4,877

Acquisition-related contingent consideration
281

 
183

 
551

 
470

Acquisition and integration costs
587

 

 
587

 

Impairment charges

 
24,311

 

 
24,311

Total operating expenses
50,079

 
71,862

 
100,099

 
117,743

Income (loss) from operations
6,449

 
(17,016
)
 
9,704

 
(11,851
)
Other expenses (income):
 
 
 

 
 
 
 

Interest expense
535

 
1,608

 
1,754

 
3,243

Loss (gain) on derivative liability

 
3,571

 
(1,581
)
 
(12,865
)
Loss on early extinguishment of debt

 
1,568

 
4,969

 
1,568

Other income, net
(59
)
 
(34
)
 
(59
)
 
(51
)
Income (loss) before income taxes
5,973

 
(23,729
)
 
4,621

 
(3,746
)
Income tax expense (benefit)
753

 
(6,634
)
 
1,119

 
(5,837
)
Consolidated net income (loss)
5,220

 
(17,095
)
 
3,502

 
2,091

Less: Net income attributable to noncontrolling interest in subsidiary
370

 
142

 
662

 
306

Net income (loss) attributable to common shareholders
$
4,850

 
$
(17,237
)
 
$
2,840

 
$
1,785

 
 
 
 
 
 
 
 
Net income (loss) per share attributable to common shareholders - Basic
$
0.14

 
$
(0.54
)
 
$
0.08

 
$
0.06

 
 
 
 
 
 
 
 
Net income (loss) per share attributable to common shareholders - Diluted
$
0.13

 
$
(0.54
)
 
$
0.05

 
$
(0.26
)
 
 
 
 
 
 
 
 
Weighted average common shares outstanding:
 
 
 

 
 
 
 
Basic
35,651

 
32,085

 
34,269

 
32,021

Diluted
36,021

 
32,085

 
36,250

 
36,194


See accompanying notes to the condensed consolidated financial statements
2


CROSS COUNTRY HEALTHCARE, INC.
CONDENSED CONSOLIDATED STATEMENTS OF COMPREHENSIVE INCOME (LOSS)
(Unaudited, amounts in thousands)
 
Three Months Ended
 
Six Months Ended
 
June 30,
 
June 30,
 
2017
 
2016
 
2017
 
2016
Consolidated net income (loss)
$
5,220

 
$
(17,095
)
 
$
3,502

 
$
2,091

 
 
 
 
 
 
 
 
Other comprehensive income (loss), before income tax:
 
 
 

 
 
 
 

Unrealized foreign currency translation gain (loss)
24

 
(20
)
 
58

 
(27
)
Other comprehensive income (loss), net of tax
24

 
(20
)
 
58

 
(27
)
Comprehensive income (loss)
5,244

 
(17,115
)
 
3,560

 
2,064

Less: Net income attributable to noncontrolling interest in subsidiary
370

 
142

 
662

 
306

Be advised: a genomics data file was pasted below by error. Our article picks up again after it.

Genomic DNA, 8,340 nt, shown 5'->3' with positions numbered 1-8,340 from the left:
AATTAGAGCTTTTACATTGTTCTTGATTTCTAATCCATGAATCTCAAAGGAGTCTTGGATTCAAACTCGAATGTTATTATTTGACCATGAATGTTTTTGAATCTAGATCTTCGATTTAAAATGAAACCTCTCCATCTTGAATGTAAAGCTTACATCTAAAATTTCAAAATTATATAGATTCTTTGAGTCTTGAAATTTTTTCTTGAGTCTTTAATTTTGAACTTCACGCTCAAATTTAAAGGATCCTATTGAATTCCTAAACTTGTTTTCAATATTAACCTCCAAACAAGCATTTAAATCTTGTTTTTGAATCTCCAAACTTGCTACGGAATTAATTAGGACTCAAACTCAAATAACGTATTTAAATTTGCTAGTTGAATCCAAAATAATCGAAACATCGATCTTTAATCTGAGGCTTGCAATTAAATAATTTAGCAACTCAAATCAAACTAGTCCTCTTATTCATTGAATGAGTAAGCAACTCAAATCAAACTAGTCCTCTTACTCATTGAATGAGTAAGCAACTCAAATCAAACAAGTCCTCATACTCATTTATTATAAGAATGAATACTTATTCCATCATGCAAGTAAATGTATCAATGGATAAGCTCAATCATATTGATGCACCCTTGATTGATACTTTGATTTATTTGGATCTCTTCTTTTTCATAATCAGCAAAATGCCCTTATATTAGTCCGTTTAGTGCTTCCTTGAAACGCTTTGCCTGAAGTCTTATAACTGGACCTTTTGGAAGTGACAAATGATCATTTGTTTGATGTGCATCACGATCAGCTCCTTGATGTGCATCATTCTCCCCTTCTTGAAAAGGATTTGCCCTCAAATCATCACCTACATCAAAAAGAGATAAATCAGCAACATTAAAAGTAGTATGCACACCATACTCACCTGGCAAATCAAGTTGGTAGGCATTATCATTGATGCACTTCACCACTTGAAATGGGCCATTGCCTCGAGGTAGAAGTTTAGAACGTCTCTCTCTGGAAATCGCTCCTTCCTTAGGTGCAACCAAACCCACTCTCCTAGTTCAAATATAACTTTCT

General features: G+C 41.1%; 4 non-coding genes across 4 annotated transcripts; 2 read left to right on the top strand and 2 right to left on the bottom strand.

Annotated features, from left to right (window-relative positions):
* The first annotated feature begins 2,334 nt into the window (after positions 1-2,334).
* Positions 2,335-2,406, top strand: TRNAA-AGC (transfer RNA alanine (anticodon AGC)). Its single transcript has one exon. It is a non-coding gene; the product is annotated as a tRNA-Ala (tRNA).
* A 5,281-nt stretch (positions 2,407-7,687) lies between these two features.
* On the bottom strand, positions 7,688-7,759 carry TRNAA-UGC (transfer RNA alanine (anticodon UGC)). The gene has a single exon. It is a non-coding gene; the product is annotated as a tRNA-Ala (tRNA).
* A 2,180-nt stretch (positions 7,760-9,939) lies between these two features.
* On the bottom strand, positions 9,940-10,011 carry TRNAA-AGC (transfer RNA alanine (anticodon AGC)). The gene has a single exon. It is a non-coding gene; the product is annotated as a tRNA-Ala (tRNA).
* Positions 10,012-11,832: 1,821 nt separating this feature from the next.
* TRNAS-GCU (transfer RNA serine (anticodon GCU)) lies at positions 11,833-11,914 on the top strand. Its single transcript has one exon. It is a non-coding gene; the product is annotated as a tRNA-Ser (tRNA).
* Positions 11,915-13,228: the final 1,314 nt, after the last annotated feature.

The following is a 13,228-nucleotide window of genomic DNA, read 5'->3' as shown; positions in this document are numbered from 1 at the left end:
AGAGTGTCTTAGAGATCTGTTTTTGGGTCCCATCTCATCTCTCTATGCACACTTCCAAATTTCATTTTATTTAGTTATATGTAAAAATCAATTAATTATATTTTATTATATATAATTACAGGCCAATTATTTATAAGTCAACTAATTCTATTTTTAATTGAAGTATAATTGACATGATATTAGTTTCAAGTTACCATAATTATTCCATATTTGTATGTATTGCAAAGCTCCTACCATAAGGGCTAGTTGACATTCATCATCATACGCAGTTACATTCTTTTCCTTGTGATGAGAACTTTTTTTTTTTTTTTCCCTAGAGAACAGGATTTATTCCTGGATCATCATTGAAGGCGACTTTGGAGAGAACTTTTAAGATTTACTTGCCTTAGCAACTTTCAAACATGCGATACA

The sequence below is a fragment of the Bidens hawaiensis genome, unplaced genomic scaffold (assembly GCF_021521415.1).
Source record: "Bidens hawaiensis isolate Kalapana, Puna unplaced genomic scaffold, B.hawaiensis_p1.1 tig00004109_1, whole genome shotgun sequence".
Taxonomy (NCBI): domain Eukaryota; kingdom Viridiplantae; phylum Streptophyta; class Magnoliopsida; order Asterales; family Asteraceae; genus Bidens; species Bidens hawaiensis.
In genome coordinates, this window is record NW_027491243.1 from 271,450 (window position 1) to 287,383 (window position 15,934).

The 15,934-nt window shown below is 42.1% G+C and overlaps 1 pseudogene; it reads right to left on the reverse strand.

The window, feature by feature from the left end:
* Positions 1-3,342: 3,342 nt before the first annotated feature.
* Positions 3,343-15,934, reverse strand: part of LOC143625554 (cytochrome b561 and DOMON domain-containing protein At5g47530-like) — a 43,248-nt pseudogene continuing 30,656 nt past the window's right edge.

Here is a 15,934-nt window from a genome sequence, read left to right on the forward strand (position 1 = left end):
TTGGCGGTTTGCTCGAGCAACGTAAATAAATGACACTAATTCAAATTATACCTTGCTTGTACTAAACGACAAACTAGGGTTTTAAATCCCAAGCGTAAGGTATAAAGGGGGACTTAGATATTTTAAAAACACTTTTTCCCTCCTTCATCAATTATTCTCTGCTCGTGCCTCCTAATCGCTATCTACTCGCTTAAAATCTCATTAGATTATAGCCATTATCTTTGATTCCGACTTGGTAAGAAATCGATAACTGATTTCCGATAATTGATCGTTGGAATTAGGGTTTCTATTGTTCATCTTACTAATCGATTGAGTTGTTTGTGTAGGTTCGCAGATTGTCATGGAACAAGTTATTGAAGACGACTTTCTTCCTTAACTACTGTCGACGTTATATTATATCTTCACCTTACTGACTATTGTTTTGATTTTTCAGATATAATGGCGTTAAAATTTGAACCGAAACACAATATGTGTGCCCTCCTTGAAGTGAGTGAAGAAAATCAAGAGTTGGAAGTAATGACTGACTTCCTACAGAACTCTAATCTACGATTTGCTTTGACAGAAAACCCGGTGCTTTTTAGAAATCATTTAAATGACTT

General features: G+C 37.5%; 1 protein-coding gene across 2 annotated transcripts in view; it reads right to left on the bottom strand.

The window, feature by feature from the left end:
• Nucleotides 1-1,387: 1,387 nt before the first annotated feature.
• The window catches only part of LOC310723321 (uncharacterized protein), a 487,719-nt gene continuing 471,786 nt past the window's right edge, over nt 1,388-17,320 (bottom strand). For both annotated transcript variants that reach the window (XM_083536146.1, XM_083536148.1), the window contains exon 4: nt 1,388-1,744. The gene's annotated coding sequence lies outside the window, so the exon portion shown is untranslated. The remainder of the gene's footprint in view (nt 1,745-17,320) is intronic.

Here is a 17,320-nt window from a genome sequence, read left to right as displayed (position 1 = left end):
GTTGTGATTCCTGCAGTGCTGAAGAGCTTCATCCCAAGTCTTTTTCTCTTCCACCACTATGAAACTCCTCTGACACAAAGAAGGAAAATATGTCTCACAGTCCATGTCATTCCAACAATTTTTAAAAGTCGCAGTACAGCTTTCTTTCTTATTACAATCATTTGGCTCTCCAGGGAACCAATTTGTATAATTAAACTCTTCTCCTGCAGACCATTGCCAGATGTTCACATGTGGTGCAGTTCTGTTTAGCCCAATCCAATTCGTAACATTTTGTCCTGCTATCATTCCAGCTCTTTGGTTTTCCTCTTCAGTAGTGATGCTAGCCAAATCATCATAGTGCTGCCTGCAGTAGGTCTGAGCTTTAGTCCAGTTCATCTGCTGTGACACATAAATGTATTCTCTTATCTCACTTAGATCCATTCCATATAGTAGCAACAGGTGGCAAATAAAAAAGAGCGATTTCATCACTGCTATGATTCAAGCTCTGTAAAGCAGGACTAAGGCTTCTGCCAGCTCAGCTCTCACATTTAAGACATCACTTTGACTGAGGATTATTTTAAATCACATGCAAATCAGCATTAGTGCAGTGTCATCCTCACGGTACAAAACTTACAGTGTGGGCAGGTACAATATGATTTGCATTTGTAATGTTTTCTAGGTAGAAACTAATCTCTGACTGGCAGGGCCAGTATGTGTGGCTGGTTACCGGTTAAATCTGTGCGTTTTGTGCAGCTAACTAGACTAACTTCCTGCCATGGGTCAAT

Comprehensive income (loss) attributable to common shareholders
$
4,874

 
$
(17,257
)
 
$
2,898

 
$
1,758


See accompanying notes to the condensed consolidated financial statements
3


CROSS COUNTRY HEALTHCARE, INC.
CONDENSED CONSOLIDATED STATEMENTS OF CASH FLOWS
(Unaudited, amounts in thousands)
 
Six Months Ended
 
June 30,
 
2017
 
2016
Cash flows from operating activities
 
 
 
Consolidated net income
$
3,502

 
$
2,091

Adjustments to reconcile net income to net cash provided by operating activities:
 
 
 
Depreciation and amortization
4,476

 
4,877

Amortization of debt discount and debt issuance costs
429

 
902

Provision for allowances
1,935

 
2,254

Deferred income tax expense
1,200

 
(6,288
)
Gain on derivative liability
(1,581
)
 
(12,865
)
Acquisition-related contingent consideration
551

 
470

Impairment charges

 
24,311

Loss on early extinguishment of debt
4,969

 
1,568

Equity compensation
2,015

 
1,767

Other non-cash costs
22

 
5

Changes in operating assets and liabilities:
 
 
 
Accounts receivable
15,783

 
9

Prepaid expenses and other assets
279

 
565

Accounts payable and accrued expenses
(8,449
)
 
(5,007
)
Other liabilities
394

 
(1,792
)
Net cash provided by operating activities
25,525

 
12,867

 
 
 
 
Cash flows from investing activities
 

 
 

Acquisition-related settlements

 
(1,858
)
Purchases of property and equipment
(3,386
)
 
(2,616
)
Net cash used in investing activities
(3,386
)
 
(4,474
)
 
 
 
 
Cash flows from financing activities
 

 
 

Debt issuance costs

 
(990
)
Repayments of debt
(6,509
)
 
(95,247
)
Borrowings on debt